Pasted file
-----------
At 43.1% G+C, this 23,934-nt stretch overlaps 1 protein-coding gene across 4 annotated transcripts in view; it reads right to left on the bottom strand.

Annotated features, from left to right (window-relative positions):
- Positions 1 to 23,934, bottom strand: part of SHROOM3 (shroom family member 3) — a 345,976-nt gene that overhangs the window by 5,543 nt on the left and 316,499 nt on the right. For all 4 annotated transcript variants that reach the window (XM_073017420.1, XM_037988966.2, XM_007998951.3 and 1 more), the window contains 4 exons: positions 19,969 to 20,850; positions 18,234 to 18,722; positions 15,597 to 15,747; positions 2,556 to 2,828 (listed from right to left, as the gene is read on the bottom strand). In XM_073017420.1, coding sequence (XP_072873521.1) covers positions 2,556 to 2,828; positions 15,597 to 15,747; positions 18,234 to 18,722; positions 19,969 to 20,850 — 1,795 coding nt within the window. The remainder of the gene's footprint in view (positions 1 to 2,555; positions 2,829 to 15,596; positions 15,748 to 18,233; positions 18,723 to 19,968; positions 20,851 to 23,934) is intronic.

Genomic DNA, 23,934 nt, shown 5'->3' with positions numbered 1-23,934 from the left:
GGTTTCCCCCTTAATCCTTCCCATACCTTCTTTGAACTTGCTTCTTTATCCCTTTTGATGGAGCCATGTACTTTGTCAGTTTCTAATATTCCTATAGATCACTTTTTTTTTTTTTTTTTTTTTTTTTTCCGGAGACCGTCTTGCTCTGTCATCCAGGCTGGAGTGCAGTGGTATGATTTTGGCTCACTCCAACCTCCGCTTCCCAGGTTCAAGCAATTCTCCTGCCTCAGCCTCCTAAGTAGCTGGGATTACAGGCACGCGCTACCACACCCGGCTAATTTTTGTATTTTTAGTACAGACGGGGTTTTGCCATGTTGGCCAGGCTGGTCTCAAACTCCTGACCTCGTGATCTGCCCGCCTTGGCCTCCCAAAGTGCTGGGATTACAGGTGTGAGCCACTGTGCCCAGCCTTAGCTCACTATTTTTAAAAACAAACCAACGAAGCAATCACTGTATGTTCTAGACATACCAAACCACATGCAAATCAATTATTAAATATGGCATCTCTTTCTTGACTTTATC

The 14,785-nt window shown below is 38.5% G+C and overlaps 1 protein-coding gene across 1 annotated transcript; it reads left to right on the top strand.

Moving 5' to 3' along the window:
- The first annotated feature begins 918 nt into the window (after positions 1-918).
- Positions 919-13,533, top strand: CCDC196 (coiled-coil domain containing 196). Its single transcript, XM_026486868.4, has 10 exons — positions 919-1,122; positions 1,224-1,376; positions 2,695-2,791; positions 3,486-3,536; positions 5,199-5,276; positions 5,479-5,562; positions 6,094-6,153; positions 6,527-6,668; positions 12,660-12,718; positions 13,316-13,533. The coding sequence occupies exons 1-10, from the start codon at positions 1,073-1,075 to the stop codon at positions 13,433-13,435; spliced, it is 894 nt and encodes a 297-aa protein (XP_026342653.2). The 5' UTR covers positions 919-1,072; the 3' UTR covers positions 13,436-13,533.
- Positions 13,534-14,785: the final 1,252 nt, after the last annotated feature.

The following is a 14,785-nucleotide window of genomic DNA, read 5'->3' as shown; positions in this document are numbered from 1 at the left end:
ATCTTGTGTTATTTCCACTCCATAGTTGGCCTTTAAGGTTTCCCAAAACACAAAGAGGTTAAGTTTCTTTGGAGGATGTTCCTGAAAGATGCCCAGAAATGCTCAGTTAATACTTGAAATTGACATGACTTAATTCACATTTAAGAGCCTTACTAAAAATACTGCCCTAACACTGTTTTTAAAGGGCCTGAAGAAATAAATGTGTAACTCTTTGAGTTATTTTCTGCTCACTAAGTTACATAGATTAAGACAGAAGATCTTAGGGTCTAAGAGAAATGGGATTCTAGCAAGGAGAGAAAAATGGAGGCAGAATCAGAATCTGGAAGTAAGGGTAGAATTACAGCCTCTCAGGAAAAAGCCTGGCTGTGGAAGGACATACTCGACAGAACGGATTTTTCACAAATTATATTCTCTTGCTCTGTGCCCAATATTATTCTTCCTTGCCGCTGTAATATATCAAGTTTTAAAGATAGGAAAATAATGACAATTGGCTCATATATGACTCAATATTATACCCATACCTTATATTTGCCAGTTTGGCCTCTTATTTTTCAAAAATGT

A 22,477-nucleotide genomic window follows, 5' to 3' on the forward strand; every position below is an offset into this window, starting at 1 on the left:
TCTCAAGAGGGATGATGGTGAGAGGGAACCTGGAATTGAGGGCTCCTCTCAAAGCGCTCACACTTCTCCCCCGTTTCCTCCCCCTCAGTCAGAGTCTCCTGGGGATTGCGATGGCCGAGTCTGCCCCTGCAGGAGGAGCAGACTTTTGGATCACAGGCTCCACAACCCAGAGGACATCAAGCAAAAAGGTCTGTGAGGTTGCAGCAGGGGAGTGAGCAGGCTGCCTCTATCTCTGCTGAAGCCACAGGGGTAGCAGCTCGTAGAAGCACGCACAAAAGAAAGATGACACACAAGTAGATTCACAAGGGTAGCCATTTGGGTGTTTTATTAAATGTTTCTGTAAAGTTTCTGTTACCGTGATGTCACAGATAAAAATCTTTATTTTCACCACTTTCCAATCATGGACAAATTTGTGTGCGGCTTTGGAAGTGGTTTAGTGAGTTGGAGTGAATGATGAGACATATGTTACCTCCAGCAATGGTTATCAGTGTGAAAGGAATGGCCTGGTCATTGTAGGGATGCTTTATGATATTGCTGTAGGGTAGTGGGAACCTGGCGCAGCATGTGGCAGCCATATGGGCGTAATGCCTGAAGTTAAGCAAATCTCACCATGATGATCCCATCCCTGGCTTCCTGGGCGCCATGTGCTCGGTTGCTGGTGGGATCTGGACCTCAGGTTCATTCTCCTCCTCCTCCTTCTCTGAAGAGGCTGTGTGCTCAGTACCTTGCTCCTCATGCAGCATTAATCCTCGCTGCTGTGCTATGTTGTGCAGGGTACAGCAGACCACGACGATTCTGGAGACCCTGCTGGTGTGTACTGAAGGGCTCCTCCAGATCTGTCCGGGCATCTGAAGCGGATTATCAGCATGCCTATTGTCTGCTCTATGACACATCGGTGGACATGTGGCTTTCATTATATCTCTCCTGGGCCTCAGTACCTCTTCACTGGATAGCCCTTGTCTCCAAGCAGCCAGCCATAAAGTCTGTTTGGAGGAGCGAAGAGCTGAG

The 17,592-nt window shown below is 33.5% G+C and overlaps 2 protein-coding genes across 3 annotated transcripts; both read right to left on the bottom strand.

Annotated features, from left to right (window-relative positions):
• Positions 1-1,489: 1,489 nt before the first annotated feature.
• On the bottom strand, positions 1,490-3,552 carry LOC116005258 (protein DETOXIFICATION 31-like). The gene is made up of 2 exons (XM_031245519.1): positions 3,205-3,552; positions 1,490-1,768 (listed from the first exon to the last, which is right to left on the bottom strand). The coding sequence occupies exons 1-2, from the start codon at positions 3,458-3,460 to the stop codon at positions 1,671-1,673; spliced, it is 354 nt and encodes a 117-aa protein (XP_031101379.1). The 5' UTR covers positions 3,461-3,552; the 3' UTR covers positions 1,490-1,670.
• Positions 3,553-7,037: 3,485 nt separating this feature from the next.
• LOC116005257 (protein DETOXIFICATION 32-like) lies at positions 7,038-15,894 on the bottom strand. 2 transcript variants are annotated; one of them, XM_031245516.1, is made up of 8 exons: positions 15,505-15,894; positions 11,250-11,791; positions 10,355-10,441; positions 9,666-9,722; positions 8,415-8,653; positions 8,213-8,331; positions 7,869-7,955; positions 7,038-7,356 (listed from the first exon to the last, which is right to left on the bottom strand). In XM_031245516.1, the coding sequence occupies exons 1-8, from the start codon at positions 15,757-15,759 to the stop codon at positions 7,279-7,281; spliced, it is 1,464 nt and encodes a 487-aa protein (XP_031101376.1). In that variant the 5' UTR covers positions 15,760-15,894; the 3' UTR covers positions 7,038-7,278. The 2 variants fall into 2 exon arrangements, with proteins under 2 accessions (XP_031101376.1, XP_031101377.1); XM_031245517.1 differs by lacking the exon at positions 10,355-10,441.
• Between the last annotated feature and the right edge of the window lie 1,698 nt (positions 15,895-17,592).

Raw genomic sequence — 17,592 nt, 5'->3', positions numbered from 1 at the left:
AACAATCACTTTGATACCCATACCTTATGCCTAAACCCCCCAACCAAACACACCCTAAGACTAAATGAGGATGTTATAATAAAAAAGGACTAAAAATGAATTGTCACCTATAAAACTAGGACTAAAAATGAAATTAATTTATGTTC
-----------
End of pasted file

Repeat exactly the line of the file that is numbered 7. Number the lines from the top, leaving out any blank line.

Moving 5' to 3' along the window: